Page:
# 02. Pure Rotation

- Page ID
- 561

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\(\newcommand{\avec}{\mathbf a}\) \(\newcommand{\bvec}{\mathbf b}\) \(\newcommand{\cvec}{\mathbf c}\) \(\newcommand{\dvec}{\mathbf d}\) \(\newcommand{\dtil}{\widetilde{\mathbf d}}\) \(\newcommand{\evec}{\mathbf e}\) \(\newcommand{\fvec}{\mathbf f}\) \(\newcommand{\nvec}{\mathbf n}\) \(\newcommand{\pvec}{\mathbf p}\) \(\newcommand{\qvec}{\mathbf q}\) \(\newcommand{\svec}{\mathbf s}\) \(\newcommand{\tvec}{\mathbf t}\) \(\newcommand{\uvec}{\mathbf u}\) \(\newcommand{\vvec}{\mathbf v}\) \(\newcommand{\wvec}{\mathbf w}\) \(\newcommand{\xvec}{\mathbf x}\) \(\newcommand{\yvec}{\mathbf y}\) \(\newcommand{\zvec}{\mathbf z}\) \(\newcommand{\rvec}{\mathbf r}\) \(\newcommand{\mvec}{\mathbf m}\) \(\newcommand{\zerovec}{\mathbf 0}\) \(\newcommand{\onevec}{\mathbf 1}\) \(\newcommand{\real}{\mathbb R}\) \(\newcommand{\twovec}[2]{\left[\begin{array}{r}#1 \\ #2 \end{array}\right]}\) \(\newcommand{\ctwovec}[2]{\left[\begin{array}{c}#1 \\ #2 \end{array}\right]}\) \(\newcommand{\threevec}[3]{\left[\begin{array}{r}#1 \\ #2 \\ #3 \end{array}\right]}\) \(\newcommand{\cthreevec}[3]{\left[\begin{array}{c}#1 \\ #2 \\ #3 \end{array}\right]}\) \(\newcommand{\fourvec}[4]{\left[\begin{array}{r}#1 \\ #2 \\ #3 \\ #4 \end{array}\right]}\) \(\newcommand{\cfourvec}[4]{\left[\begin{array}{c}#1 \\ #2 \\ #3 \\ #4 \end{array}\right]}\) \(\newcommand{\fivevec}[5]{\left[\begin{array}{r}#1 \\ #2 \\ #3 \\ #4 \\ #5 \\ \end{array}\right]}\) \(\newcommand{\cfivevec}[5]{\left[\begin{array}{c}#1 \\ #2 \\ #3 \\ #4 \\ #5 \\ \end{array}\right]}\) \(\newcommand{\mattwo}[4]{\left[\begin{array}{rr}#1 \amp #2 \\ #3 \amp #4 \\ \end{array}\right]}\) \(\newcommand{\laspan}[1]{\text{Span}\{#1\}}\) \(\newcommand{\bcal}{\cal B}\) \(\newcommand{\ccal}{\cal C}\) \(\newcommand{\scal}{\cal S}\) \(\newcommand{\wcal}{\cal W}\) \(\newcommand{\ecal}{\cal E}\) \(\newcommand{\coords}[2]{\left\{#1\right\}_{#2}}\) \(\newcommand{\gray}[1]{\color{gray}{#1}}\) \(\newcommand{\lgray}[1]{\color{lightgray}{#1}}\) \(\newcommand{\rank}{\operatorname{rank}}\) \(\newcommand{\row}{\text{Row}}\) \(\newcommand{\col}{\text{Col}}\) \(\renewcommand{\row}{\text{Row}}\) \(\newcommand{\nul}{\text{Nul}}\) \(\newcommand{\var}{\text{Var}}\) \(\newcommand{\corr}{\text{corr}}\) \(\newcommand{\len}[1]{\left|#1\right|}\) \(\newcommand{\bbar}{\overline{\bvec}}\) \(\newcommand{\bhat}{\widehat{\bvec}}\) \(\newcommand{\bperp}{\bvec^\perp}\) \(\newcommand{\xhat}{\widehat{\xvec}}\) \(\newcommand{\vhat}{\widehat{\vvec}}\) \(\newcommand{\uhat}{\widehat{\uvec}}\) \(\newcommand{\what}{\widehat{\wvec}}\) \(\newcommand{\Sighat}{\widehat{\Sigma}}\) \(\newcommand{\lt}{<}\) \(\newcommand{\gt}{>}\) \(\newcommand{\amp}{&}\) \(\definecolor{fillinmathshade}{gray}{0.9}\)# Pure Rotation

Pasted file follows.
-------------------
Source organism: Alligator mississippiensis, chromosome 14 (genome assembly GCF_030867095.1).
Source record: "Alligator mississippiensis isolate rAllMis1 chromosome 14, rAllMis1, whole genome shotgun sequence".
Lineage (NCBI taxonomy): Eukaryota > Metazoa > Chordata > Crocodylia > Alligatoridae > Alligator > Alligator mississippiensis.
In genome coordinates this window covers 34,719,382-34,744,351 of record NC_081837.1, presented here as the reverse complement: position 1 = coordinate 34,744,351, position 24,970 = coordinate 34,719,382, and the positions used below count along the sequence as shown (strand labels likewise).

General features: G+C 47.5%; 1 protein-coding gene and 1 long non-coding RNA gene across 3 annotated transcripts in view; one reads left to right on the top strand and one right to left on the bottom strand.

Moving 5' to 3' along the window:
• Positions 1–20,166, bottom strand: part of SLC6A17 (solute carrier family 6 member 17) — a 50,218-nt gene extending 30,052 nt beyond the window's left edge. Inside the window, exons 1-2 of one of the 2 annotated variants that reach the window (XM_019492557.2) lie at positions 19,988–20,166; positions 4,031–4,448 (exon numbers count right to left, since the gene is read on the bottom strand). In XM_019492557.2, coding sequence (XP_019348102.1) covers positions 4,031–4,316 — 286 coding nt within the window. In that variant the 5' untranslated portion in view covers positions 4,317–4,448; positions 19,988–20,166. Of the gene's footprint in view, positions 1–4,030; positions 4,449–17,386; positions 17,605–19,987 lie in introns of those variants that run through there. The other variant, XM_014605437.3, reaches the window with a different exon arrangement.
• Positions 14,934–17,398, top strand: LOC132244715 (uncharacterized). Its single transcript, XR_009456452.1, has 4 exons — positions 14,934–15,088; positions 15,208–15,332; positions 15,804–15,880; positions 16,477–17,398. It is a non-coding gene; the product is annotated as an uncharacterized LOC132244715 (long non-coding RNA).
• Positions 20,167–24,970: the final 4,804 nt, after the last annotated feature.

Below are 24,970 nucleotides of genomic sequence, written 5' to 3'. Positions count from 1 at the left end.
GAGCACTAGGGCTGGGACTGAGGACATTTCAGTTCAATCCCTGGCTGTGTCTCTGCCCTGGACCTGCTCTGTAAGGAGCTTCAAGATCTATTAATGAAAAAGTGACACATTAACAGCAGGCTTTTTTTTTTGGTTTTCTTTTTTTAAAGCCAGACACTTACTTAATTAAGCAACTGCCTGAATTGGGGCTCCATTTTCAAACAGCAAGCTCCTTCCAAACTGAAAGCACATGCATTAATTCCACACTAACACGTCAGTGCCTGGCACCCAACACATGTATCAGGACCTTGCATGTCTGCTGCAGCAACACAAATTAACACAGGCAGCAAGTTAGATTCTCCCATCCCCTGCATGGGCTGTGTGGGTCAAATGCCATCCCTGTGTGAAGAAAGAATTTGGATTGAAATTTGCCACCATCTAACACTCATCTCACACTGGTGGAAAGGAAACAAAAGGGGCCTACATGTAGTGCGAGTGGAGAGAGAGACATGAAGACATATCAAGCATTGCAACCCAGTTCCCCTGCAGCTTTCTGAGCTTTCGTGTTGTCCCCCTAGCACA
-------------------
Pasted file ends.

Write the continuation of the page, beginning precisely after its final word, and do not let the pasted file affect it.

*After the off button is pressed, a ceiling fan takes 22 s to come to rest. During this time, it completes 18 complete revolutions.*

To analyze this situation, we should first carefully determine and define the sequence of events that take place. At each of these instants, let's tabulate what we know about the motion. Since we are dealing with pure rotation, the relevant kinematic variables are the angular position, velocity, and acceleration of the fan. Also, let's take the direction that the fan is initially rotating to be the positive direction.

Since no specific information concerning the angular acceleration of the fan is given, let's assume the angular acceleration is constant. (Thus, a_{1} = a_{2} = a_{12}.) Since the relationships between angular position, velocity, and acceleration are the same as the relationships between linear position, velocity and acceleration, the kinematic equations for constant linear acceleration must have direct analogies for constant angular acceleration. Thus,

Now substitute this expression into the other equation:

Substitute this result back into the original equation:

Notice that the sign of the angular acceleration is negative. This indicates that the angular acceleration is in the opposite direction of the angular velocity, as it should be since the fan is slowing down.